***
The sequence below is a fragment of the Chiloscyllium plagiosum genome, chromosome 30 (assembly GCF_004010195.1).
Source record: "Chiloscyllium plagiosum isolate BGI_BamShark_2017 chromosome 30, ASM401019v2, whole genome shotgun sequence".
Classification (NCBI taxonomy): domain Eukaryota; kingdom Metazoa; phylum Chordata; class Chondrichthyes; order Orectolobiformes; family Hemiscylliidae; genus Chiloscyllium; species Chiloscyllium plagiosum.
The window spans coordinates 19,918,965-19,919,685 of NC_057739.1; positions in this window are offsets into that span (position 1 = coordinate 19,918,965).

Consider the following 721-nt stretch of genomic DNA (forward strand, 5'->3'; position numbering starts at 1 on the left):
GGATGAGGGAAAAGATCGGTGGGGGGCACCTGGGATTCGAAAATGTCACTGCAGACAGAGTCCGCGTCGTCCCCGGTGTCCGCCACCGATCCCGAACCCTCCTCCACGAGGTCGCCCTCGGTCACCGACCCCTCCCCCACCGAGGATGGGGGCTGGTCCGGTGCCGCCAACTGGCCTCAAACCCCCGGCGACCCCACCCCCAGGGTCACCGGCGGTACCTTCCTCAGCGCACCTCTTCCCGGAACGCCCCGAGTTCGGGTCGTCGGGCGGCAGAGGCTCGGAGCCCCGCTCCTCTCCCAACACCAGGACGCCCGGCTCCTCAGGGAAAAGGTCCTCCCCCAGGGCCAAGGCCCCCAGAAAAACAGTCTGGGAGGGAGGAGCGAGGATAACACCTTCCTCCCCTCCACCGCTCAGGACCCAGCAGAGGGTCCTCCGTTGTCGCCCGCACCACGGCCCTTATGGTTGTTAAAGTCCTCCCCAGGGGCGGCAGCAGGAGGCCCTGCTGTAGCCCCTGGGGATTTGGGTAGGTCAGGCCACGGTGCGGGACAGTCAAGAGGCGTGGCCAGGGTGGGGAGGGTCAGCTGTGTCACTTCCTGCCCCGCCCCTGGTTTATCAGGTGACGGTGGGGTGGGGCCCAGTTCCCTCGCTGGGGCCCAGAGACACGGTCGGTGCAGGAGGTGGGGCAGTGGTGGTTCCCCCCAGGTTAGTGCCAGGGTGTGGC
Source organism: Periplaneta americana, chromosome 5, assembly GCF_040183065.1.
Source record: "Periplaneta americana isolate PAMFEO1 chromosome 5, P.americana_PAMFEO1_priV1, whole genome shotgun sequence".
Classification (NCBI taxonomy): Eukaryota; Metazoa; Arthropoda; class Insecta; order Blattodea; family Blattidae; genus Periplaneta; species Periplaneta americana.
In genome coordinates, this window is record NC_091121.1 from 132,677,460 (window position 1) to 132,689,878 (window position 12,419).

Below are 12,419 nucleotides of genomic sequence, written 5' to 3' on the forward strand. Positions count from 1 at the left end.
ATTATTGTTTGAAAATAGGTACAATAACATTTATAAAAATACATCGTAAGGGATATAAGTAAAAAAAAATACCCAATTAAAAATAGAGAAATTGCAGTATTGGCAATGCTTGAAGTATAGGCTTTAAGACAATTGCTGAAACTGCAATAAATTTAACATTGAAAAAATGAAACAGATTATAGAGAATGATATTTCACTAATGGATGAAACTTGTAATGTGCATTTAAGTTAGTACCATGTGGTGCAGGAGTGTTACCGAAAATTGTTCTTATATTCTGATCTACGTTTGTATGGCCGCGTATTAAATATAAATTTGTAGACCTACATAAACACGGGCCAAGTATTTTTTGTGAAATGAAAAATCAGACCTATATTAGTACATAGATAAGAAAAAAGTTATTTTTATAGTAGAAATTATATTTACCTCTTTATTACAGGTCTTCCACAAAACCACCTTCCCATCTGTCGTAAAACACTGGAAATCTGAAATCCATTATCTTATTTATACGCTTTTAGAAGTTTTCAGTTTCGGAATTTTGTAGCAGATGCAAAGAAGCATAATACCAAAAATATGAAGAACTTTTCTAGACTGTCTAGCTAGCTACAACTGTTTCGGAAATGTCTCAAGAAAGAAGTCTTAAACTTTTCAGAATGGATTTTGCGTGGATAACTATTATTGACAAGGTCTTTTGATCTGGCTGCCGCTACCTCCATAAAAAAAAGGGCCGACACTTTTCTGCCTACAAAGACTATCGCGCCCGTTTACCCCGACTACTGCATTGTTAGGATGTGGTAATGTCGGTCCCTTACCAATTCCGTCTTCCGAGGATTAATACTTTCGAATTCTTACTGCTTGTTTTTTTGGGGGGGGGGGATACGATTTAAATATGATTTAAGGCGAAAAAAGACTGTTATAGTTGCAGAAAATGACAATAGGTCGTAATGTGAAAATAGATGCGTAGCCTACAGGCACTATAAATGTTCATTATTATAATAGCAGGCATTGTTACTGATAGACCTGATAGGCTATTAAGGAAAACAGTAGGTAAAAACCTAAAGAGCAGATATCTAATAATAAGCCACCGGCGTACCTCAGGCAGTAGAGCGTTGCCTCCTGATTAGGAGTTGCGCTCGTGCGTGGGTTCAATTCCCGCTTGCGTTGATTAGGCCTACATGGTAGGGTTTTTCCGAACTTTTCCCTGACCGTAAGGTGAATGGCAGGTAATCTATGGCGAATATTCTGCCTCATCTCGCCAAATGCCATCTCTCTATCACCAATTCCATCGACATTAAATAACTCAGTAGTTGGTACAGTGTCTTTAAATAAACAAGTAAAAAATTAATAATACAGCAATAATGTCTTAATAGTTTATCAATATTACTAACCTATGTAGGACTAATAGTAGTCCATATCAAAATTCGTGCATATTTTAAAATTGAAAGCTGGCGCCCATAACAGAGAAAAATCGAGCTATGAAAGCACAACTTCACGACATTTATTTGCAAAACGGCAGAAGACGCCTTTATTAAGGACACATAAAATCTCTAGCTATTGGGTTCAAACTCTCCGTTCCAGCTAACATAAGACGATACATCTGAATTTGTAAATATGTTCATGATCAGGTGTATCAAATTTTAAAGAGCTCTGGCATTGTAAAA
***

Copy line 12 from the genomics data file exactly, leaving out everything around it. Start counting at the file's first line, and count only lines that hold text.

ATTATTGTTTGAAAATAGGTACAATAACATTTATAAAAATACATCGTAAGGGATATAAGTAAAAAAAAATACCCAATTAAAAATAGAGAAATTGCAGTATTGGCAATGCTTGAAGTATAGGCTTTAAGACAATTGCTGAAACTGCAATAAATTTAACATTGAAAAAATGAAACAGATTATAGAGAATGATATTTCACTAATGGATGAAACTTGTAATGTGCATTTAAGTTAGTACCATGTGGTGCAGGAGTGTTACCGAAAATTGTTCTTATATTCTGATCTACGTTTGTATGGCCGCGTATTAAATATAAATTTGTAGACCTACATAAACACGGGCCAAGTATTTTTTGTGAAATGAAAAATCAGACCTATATTAGTACATAGATAAGAAAAAAGTTATTTTTATAGTAGAAATTATATTTACCTCTTTATTACAGGTCTTCCACAAAACCACCTTCCCATCTGTCGTAAAACACTGGAAATCTGAAATCCATTATCTTATTTATACGCTTTTAGAAGTTTTCAGTTTCGGAATTTTGTAGCAGATGCAAAGAAGCATAATACCAAAAATATGAAGAACTTTTCTAGACTGTCTAGCTAGCTACAACTGTTTCGGAAATGTCTCAAGAAAGAAGTCTTAAACTTTTCAGAATGGATTTTGCGTGGATAACTATTATTGACAAGGTCTTTTGATCTGGCTGCCGCTACCTCCATAAAAAAAAGGGCCGACACTTTTCTGCCTACAAAGACTATCGCGCCCGTTTACCCCGACTACTGCATTGTTAGGATGTGGTAATGTCGGTCCCTTACCAATTCCGTCTTCCGAGGATTAATACTTTCGAATTCTTACTGCTTGTTTTTTTGGGGGGGGGGGATACGATTTAAATATGATTTAAGGCGAAAAAAGACTGTTATAGTTGCAGAAAATGACAATAGGTCGTAATGTGAAAATAGATGCGTAGCCTACAGGCACTATAAATGTTCATTATTATAATAGCAGGCATTGTTACTGATAGACCTGATAGGCTATTAAGGAAAACAGTAGGTAAAAACCTAAAGAGCAGATATCTAATAATAAGCCACCGGCGTACCTCAGGCAGTAGAGCGTTGCCTCCTGATTAGGAGTTGCGCTCGTGCGTGGGTTCAATTCCCGCTTGCGTTGATTAGGCCTACATGGTAGGGTTTTTCCGAACTTTTCCCTGACCGTAAGGTGAATGGCAGGTAATCTATGGCGAATATTCTGCCTCATCTCGCCAAATGCCATCTCTCTATCACCAATTCCATCGACATTAAATAACTCAGTAGTTGGTACAGTGTCTTTAAATAAACAAGTAAAAAATTAATAATACAGCAATAATGTCTTAATAGTTTATCAATATTACTAACCTATGTAGGACTAATAGTAGTCCATATCAAAATTCGTGCATATTTTAAAATTGAAAGCTGGCGCCCATAACAGAGAAAAATCGAGCTATGAAAGCACAACTTCACGACATTTATTTGCAAAACGGCAGAAGACGCCTTTATTAAGGACACATAAAATCTCTAGCTATTGGGTTCAAACTCTCCGTTCCAGCTAACATAAGACGATACATCTGAATTTGTAAATATGTTCATGATCAGGTGTATCAAATTTTAAAGAGCTCTGGCATTGTAAAA